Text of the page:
Revisiting a forgotten facet of Indian architecture with American author Victoria Lautman
Tourists throng India’s temples, palaces, forts and mosques, but the country’s ancient stepwells are largely unknown. These remarkable subterranean structures not only provided communities with water all year long but also served as civic centers, refuges, remote oases and, in many cases, active places of worship. But besides their many functions, stepwells were marvels of engineering, architecture, and art. Some were lavish and ornate, others minimal and utilitarian. They could be enormous, plunging nine stories into the earth, or could be intimately scaled for private use. Thousands of these fascinating edifices once proliferated across India, but most were abandoned as a result of modernization and depleted water tables. While some have been restored by the government, most are sadly neglected and in danger of extinction.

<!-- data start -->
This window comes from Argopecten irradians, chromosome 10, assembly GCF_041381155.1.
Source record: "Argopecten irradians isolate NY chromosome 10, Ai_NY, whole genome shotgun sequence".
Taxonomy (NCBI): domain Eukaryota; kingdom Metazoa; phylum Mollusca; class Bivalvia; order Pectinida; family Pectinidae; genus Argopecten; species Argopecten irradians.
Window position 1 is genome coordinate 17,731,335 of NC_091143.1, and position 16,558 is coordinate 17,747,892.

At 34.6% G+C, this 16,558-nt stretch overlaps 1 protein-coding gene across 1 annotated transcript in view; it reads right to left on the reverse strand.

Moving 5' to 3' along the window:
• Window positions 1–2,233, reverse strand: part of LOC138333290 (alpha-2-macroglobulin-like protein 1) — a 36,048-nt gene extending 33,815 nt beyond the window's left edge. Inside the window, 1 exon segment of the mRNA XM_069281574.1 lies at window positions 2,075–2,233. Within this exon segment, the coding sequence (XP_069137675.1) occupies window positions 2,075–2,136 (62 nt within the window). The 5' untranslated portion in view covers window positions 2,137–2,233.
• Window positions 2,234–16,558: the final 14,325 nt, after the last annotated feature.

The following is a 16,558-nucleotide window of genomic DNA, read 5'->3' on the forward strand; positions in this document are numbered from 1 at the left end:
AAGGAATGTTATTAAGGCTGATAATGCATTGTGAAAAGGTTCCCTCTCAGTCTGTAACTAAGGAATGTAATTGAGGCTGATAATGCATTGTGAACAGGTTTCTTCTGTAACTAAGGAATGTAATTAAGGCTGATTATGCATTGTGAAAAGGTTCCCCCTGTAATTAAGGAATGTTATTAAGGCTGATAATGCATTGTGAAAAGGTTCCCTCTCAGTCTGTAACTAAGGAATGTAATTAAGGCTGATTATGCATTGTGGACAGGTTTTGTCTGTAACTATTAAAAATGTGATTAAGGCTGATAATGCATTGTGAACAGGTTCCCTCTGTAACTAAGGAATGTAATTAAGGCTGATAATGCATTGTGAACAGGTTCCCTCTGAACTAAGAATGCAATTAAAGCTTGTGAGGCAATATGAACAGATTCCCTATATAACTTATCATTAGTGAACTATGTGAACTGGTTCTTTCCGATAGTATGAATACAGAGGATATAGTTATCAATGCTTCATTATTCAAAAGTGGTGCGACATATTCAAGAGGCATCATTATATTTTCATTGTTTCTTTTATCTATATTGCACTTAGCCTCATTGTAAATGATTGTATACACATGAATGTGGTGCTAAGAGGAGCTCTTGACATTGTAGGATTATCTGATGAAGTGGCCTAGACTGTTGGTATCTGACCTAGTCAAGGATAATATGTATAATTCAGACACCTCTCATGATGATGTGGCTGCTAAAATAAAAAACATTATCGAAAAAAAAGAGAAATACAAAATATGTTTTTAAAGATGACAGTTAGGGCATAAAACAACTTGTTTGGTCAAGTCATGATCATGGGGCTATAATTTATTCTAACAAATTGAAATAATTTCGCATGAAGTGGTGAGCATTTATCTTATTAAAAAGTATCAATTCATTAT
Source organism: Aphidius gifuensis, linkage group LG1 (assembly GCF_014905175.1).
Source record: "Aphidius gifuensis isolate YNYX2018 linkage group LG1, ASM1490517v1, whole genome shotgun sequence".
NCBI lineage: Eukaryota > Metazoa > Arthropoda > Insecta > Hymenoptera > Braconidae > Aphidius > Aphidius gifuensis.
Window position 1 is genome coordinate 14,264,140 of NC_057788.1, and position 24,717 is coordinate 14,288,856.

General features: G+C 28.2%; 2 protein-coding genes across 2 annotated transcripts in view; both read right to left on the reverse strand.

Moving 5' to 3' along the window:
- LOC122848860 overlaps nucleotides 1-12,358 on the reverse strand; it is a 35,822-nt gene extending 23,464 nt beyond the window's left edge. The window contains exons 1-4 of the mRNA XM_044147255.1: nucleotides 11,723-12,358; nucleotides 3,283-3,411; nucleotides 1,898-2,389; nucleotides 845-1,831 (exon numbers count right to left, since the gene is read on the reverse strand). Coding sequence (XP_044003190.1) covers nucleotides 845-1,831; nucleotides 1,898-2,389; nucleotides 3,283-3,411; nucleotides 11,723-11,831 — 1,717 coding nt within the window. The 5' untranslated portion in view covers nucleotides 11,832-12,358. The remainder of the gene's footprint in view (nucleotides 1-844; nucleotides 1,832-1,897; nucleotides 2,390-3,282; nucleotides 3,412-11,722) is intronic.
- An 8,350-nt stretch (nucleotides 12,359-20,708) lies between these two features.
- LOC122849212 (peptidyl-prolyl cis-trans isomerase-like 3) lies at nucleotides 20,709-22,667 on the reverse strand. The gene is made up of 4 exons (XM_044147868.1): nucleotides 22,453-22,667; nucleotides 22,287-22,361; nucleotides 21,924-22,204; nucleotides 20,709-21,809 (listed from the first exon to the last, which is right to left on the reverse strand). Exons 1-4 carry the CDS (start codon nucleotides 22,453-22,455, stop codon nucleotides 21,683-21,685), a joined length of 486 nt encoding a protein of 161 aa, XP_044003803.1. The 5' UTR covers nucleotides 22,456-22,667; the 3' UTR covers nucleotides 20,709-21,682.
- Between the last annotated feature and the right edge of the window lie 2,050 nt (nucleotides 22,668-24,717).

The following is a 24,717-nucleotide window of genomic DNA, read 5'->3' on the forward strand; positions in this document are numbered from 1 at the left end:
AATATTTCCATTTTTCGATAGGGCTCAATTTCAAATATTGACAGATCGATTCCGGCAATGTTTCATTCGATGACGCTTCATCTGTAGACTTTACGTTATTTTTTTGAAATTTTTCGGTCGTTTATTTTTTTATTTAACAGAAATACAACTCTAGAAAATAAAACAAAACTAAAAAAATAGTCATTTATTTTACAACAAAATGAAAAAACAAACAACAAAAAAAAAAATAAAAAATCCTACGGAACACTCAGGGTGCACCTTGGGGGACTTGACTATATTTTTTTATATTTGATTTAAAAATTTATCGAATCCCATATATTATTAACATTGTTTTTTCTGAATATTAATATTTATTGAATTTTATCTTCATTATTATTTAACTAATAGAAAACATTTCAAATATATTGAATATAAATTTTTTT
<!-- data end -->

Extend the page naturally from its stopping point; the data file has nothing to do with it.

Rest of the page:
The Vanishing Stepwells of India is an marvellous book, documenting the author’s extensive travels across India and her exploration of the country’s ancient water-harvesting systems – brilliant examples of ancient Indian engineering, now largely forgotten. The book presents seventy-five subterranean wonders, a fraction of those Victoria spent four years photographing throughout India. Informative rather than scholarly, the book sheds light on a unique – if ignored – architectural typology, through several hundred colour photographs and detailed entries. GPS coordinates are provided, in the hopes that readers will be inspired to see these elusive beauties with their own eyes.
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